Plexiglass, masks, gloves, disinfectant gel, two-meter rule, how far do your obligations as an employer go?

First of all, it is important to know that in a pandemic period or not, there are different obligations to which not only the employer, but also the worker must comply.

On one hand, every employer must take the necessary measures to protect the health and ensure the safety and physical well-being of his worker.[1] On the other hand, the employee is bound not only to perform his work with prudence and diligence[2].

At a time when COVID-19 is severely affecting the activities of several companies, the above-mentioned concepts take on their full importance and several questions arise. For example, does the employer have to install a Plexiglass screen in order to comply with its obligation to ensure the safety of their workers? Conversely, can an employee refuse to report for work for fear of putting their family at risk – to the detriment of fulfilling their obligation to perform their work?

As this is an unprecedented period and we are in a “new law” scenario, we must answer these questions by interpreting general principles. In the months that follow, the courts will no doubt have the opportunity to rule on these issues.

The Employer

The employer must comply with the measures prescribed by the government authorities. For example, they must not only encourage, but put in place measures allowing their workers to respect the rules of social distancing. The employer also has the obligation to remind their workers of the prescribed hygiene measures, such as frequent hand washing, regular cleaning of common areas and prevention of employees sharing their work tools (computer mouse, pencils, etc.).

The employer’s obligation to offer additional protective measures in addition to the hygiene measures prescribed by government authorities will vary depending on several factors. For example, employers of health workers who are at the front will provide to their employees: masks, gloves, protective gowns, visors, etc.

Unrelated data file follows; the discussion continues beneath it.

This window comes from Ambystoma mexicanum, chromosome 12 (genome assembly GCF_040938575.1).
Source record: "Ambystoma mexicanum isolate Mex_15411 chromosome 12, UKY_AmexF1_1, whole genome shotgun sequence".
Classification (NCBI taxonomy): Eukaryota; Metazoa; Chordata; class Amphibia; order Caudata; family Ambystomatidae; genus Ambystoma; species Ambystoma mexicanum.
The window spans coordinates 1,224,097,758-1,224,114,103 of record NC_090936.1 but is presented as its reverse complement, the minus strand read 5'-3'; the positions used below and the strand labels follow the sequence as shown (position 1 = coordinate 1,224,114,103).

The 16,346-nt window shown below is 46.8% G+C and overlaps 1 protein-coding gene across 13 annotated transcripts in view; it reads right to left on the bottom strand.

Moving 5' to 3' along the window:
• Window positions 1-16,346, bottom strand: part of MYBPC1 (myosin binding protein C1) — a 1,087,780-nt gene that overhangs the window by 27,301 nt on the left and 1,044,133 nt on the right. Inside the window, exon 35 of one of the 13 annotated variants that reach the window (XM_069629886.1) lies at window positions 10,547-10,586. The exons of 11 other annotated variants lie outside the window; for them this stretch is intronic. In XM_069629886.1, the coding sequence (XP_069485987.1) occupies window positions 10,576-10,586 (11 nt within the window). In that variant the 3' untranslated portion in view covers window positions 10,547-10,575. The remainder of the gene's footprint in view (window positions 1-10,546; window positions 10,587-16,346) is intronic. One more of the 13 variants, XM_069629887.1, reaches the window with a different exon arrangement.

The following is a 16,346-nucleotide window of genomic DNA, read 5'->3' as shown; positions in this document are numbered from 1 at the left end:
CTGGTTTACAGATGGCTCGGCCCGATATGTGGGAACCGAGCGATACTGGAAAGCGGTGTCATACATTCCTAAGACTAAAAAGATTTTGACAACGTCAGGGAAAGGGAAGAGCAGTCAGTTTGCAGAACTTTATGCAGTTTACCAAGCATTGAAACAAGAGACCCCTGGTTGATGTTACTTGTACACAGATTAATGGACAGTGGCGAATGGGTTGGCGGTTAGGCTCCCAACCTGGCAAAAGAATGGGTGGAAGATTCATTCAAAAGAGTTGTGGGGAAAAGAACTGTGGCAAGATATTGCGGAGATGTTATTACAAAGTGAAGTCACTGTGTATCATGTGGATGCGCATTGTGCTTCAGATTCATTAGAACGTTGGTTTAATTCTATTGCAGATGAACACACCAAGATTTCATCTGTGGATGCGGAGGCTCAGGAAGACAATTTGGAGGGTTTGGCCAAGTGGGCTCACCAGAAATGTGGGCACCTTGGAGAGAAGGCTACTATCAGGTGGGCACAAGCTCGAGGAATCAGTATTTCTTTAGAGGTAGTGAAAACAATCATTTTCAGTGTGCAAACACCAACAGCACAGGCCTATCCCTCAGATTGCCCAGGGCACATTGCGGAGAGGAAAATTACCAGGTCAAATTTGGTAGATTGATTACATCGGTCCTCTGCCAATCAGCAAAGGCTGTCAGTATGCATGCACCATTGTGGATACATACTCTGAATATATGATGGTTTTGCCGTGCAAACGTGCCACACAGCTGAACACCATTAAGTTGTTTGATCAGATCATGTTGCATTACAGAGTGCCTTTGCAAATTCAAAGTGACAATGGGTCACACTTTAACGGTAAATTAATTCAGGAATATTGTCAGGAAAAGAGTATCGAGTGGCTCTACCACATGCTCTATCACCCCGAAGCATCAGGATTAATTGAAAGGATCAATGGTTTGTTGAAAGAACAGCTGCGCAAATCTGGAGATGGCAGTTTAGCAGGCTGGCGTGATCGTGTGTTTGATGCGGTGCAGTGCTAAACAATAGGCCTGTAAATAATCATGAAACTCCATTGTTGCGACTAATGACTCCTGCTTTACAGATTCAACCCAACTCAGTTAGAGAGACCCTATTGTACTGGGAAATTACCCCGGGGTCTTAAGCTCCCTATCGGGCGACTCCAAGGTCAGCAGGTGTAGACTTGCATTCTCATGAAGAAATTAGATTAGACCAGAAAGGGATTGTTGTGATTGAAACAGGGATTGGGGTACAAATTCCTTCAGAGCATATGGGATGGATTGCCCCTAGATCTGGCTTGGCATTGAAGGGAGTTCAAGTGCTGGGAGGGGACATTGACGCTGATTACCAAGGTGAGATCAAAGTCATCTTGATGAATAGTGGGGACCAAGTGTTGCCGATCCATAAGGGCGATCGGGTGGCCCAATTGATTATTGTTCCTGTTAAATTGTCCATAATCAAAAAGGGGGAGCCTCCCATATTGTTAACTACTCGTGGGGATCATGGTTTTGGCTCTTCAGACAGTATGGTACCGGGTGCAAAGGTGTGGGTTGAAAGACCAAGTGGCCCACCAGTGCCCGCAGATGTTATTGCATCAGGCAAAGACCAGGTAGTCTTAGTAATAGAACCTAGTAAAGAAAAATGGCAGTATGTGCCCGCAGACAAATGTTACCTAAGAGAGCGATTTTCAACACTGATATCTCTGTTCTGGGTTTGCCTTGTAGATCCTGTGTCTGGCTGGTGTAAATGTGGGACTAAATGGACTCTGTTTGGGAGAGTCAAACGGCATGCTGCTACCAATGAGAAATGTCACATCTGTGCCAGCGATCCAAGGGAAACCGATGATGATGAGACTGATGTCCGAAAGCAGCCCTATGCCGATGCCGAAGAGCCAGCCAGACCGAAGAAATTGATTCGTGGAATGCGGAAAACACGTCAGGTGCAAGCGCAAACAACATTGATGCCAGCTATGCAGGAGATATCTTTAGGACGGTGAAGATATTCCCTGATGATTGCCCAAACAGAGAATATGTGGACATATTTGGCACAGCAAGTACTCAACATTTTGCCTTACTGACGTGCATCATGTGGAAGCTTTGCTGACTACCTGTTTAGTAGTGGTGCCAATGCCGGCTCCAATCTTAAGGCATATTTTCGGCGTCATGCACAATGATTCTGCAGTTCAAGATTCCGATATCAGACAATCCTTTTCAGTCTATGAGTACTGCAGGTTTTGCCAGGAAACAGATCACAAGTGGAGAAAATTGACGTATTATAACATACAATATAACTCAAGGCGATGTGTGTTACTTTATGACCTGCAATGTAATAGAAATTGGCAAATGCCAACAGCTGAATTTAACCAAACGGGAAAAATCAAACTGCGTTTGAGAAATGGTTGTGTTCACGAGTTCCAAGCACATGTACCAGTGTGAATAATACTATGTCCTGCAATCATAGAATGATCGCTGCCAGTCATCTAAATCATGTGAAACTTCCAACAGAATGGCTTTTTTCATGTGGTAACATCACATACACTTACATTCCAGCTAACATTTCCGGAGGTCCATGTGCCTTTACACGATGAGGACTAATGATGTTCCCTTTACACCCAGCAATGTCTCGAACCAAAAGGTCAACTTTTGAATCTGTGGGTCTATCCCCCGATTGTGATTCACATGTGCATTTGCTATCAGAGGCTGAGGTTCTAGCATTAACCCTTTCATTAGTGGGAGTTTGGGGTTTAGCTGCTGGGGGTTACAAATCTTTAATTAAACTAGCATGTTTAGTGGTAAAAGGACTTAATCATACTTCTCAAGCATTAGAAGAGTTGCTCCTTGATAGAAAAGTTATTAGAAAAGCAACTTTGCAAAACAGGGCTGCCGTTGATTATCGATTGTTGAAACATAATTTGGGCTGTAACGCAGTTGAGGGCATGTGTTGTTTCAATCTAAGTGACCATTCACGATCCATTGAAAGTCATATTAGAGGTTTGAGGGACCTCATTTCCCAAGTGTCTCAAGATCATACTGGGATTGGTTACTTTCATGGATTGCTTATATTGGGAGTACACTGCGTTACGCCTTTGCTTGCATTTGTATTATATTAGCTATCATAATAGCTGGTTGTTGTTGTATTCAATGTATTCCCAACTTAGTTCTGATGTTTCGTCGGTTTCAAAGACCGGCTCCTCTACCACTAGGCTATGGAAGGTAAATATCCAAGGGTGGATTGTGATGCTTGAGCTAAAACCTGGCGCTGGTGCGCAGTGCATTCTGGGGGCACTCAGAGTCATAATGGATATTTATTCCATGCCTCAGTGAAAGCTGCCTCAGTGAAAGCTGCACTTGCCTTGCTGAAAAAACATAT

Conversely, an office worker who has a closed workspace allowing them to respect social distancing with their colleagues at work, cannot demand that their employer provide them with a protective gown. The fact remains that an employer can offer protection to its employees that exceeds the level required by law, for example by installing a plexiglass separating employees from potential customers, although as of the date hereof, no legal obligation exists in this sense.

The Employee

The Act Respecting Occupational Health and Safety provides for the right to refuse[3]. This right allows an employee to refuse to perform their work if they have reasonable grounds to believe that the performance of this work exposes them to a danger to their health or physical integrity or that of a other person.

The law speaks of the exposure of the worker to a danger and not just to a health risk. Thus, if the employer takes the necessary measures to ensure the safety of their employees and if, despite these measures, an employee refuses to perform their work, the employee is liable to sanctions.

Although sanctions can be of the nature of dismissal, the employer is cautioned before applying this ultimate sanction to the employee. An approach that favours accommodative measures by applying a gradation of sanctions should be prioritized by the employer.

In case of doubt as to the intensity of the obligation to which you are subject as an employer or in case of doubt as to your rights or obligations arising from a particular situation, we invite you to communicate with the Force-Legal.

An article by Lawyer Maxime Morissette

[1] Art. 51 Act respecting occupational health and safety, ch. S-2.1.

[2] Art. 2088 Code civil du Québec, ch. CCQ-1991.

[3] Art. 12 Loi sur la santé et la sécurité du travail, ch. S-2.1.